CAS  PubMed  Google Scholar 

  18. Furkin AM, Santini CS (1999) Disfagias orofaríngeas. [Oropharyngeal dysphagia]. São Paulo: Pró Fono.

  19. Ferraz MCA (2001) Manual Prático de Motricidade Oral: Avaliação e tratamento. [Practical Manual of Oral Motor Function: Evaluation and treatment]. Rio de Janeiro: Revinter.

  20. Krakauer LH, Di Francesco RC, Marchesan IQ (2003) Respiração oral: abordagem interdisciplinary [Mouth breathing: an interdisciplinary approach]. São José dos Campos, Pulso

    Google Scholar 

  21. Carvalho GD (2003) S.O.S. Respirador bucal—uma visão funcional e clínica da amamentação. [S.O.S. Mouth breather—a functional and clinical view of breastfeeding.]. Editora Lovise, São Paulo

    Google Scholar 

  22. Burger RCP, Caixeta EC, Dininno CQMS (2012) A relação entre apnéia do sono, ronco e respiração oral. [Relationship between sleep apnea, snoring and oral respiration.]. Rev.CEFAC [online journal]

  23. Ieto V, Kayamori F, Montes MI, Hirata RP, Gregório MG, Alencar AM, Drager LF, Genta PR, Lorenzi-Filho G (2015) Effects of oropharyngeal exercises on snoring: a randomized trial. Chest 148(3):683–691

    Article  PubMed  Google Scholar 

  24. Kushida CA, Littner MR, Hirshkowitz M, Morgenthaler TI, Alessi CA, Bailey D, Boehlecke B, Brown TM, Coleman J Jr, Friedman L, Kapen S, Kapur VK, Kramer M, Lee-Chiong T, Owens J, Pancer JP, Swick TJ, Wise MS, American Academy of Sleep Medicine (2006) Practice parameters for the use of continuous and bilevel positive airway pressure devices to treat adult patients with sleep-related breathing disorders. Sleep 29(3):375–380

    Article  PubMed  Google Scholar 

  25. Dantas DAS, Mauad T, Silva LFF, Lorenzi-Filho G, Formigoni GGS, Cahali MB (2012) The extracellular matrix of the lateral pharyngeal wall in obstructive sleep apnea. Sleep 35(4):483–490

    Article  PubMed  PubMed Central  Google Scholar 

  26. Ackel-D’Elia C, da Silva AC, Santos Silva R, Truksinas E, Sousa BS, Tufik S, De Mello MT, Bittencourt LRA (2012) Effects of exercise training associated with continuous positive airway pressure treatment in patients with obstructive sleep apnea syndrome. Sleep Breath 16(3):723–735

    Article  PubMed  Google Scholar 

  27. Akashiba T, Kosaka N, Yamamoto H, Ito D, Saito O, Horie T (2001) Optimal continuous positive airway pressure in patients with obstructive sleep apnoea: role of craniofacial structure. Respir Med 95:393–397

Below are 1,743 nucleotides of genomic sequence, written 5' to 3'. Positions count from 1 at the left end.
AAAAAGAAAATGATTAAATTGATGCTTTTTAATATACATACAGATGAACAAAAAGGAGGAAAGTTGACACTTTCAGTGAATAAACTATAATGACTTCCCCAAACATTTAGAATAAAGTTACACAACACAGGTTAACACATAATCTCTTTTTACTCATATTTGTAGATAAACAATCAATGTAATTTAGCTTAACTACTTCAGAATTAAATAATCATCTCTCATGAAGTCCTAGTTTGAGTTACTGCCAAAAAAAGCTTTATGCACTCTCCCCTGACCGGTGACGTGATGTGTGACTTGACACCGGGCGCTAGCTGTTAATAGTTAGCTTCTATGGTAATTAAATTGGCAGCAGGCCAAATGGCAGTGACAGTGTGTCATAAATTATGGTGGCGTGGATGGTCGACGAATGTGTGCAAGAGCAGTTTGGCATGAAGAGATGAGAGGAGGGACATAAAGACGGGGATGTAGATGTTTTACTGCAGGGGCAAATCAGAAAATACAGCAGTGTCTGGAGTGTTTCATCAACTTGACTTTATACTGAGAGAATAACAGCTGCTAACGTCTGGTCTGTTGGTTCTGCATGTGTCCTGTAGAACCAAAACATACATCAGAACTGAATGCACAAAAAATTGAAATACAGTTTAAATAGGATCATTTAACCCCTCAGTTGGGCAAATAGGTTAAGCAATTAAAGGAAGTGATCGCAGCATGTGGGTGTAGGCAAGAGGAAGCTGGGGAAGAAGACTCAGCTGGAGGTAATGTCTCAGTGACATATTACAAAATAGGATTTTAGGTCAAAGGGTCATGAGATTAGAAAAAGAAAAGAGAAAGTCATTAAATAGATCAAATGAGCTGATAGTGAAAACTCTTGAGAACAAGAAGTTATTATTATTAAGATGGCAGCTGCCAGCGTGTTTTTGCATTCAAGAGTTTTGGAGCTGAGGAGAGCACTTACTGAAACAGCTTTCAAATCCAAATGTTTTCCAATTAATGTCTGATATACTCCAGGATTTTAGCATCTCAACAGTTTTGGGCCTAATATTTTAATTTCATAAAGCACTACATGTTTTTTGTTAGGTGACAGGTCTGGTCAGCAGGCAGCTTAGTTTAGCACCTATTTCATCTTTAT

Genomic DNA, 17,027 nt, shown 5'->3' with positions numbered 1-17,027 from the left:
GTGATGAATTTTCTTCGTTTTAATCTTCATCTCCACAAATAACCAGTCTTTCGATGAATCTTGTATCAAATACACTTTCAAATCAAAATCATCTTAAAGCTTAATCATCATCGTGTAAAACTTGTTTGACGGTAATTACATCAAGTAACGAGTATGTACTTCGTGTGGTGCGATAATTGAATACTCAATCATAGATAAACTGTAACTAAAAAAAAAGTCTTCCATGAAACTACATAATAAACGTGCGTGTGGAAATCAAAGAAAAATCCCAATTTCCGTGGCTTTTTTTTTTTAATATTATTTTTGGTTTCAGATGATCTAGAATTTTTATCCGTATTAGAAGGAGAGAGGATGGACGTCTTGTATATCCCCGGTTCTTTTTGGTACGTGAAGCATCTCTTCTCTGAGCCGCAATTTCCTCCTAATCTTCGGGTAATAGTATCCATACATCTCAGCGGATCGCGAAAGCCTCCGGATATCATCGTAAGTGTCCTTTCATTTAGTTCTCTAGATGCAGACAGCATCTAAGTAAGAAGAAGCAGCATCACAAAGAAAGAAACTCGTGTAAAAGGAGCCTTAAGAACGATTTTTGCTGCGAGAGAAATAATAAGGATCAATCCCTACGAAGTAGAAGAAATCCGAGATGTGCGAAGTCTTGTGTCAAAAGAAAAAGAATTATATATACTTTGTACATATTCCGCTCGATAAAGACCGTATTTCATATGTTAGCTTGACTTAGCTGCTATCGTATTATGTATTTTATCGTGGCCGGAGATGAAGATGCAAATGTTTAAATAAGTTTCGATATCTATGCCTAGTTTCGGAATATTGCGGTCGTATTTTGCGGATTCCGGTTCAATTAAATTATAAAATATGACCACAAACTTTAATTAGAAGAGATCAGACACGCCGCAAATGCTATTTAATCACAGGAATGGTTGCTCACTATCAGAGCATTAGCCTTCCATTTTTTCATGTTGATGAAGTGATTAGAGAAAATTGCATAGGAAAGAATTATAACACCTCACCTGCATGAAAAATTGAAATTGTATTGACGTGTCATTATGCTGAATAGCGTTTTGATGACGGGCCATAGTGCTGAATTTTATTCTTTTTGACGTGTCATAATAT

CAS  Article  PubMed  Google Scholar 

  28. Zonato AI, Bittencourt LRA, Martinho FL, Gregório LC, Tufik S (2006) Upper airway surgery: the effect on nasal continuous positive airway pressure titration on obstructive sleep apnea patients. Eur Arch Otorhinolaryngol 263(5):481–486

    Article  PubMed  Google Scholar 

  29. Nakata S, Noda A, Yagi H, Yanagi E, Mimura T, Okada T, Misawa H, Nakashima T (2005) Nasal resistance for determinant factor of nasal surgery in CPAP failure patients with obstructive sleep apnea syndrome. Rhinology 43(4):296–299

    PubMed  Google Scholar 

  30. Puhan MA, Suarez A, Lo Cascio C, Zahn A, Heitz M, Braendli O (2006) Didgeridoo playing as alternative treatment for obstructive sleep apnoea syndrome: randomised controlled trial. BMJ 332(7536):266–270

    Article  PubMed  PubMed Central  Google Scholar 

  31. Randerath WJ, Galetke W, Domanski U, Weitkunat R, Ruhle K (2004) Tongue-muscle training by intraoral electrical neurostimulation in patients with obstructive sleep apnea. Sleep 27(2):254–259

    Article  PubMed  Google Scholar 

  32. Ojay A, Ernst E (2000) Can singing exercises reduce snoring? A pilot study. Complement Ther Med 8(3):151–156

    CAS  Article  PubMed  Google Scholar 

Download references


The present study received financial support from the Research Incentive Fund Association (Associação Fundo de Incentivo à Pesquisa—AFIP) and the São Paulo Research Foundation (Fundação de Amparo à Pesquisa do Estado de São Paulo—FAPESP) (no. 07/50525-1 for R. Santos-Silva, and CEPID number 98/14303-3 for S. Tufik). S. Tufik and L.R.A. Bittencourt received research grants from the National Council for Scientific and Technological Development (Conselho Nacional de Desenvolvimento Científico e Tecnológico—CNPq).

Authors’ contributions

GD, RS-S, ET, FLMH, RS, SB, LCG, ST, and LB (1) contributed substantially to the conception and design, acquisition of data or analysis and interpretation of data; (2) drafted the article or revised it critically for important intellectual content; and (3) approved the final version for publication.

Author information

Authors and Affiliations


Corresponding author

Correspondence to Giovana Diaféria.

Ethics declarations

The study was approved by the research ethics committee of the Universidade Federal de São Paulo—UNIFESP (CEP 2002/08) and registered at (NCT01289405). All patients gave written informed consent.

Conflict of interest

The authors declare that they have no conflict of interest.

Financial support

This study was funded by the Associação Fundo de Incentivo à Pesquisa—AFIP Fundação de Amparo à Pesquisa do Estado de São Paulo (FAPESP) and Conselho Nacional de Desenvolvimento Científico e Tecnológico (CNPq).

Rights and permissions

Reprints and Permissions

About this article

Verify currency and authenticity via CrossMark

Cite this article

Diaféria, G., Santos-Silva, R., Truksinas, E. et al. Myofunctional therapy improves adherence to continuous positive airway pressure treatment. Sleep Breath 21, 387–395 (2017).

Download citation

  • Received:

  • Revised:

  • Accepted:

  • Published:

  • Issue Date:

  • DOI:


  • Obstructive sleep apnea
  • Treatment
  • Myofunctional therapy
  • Continuous positive airway pressure
  • Polysomnography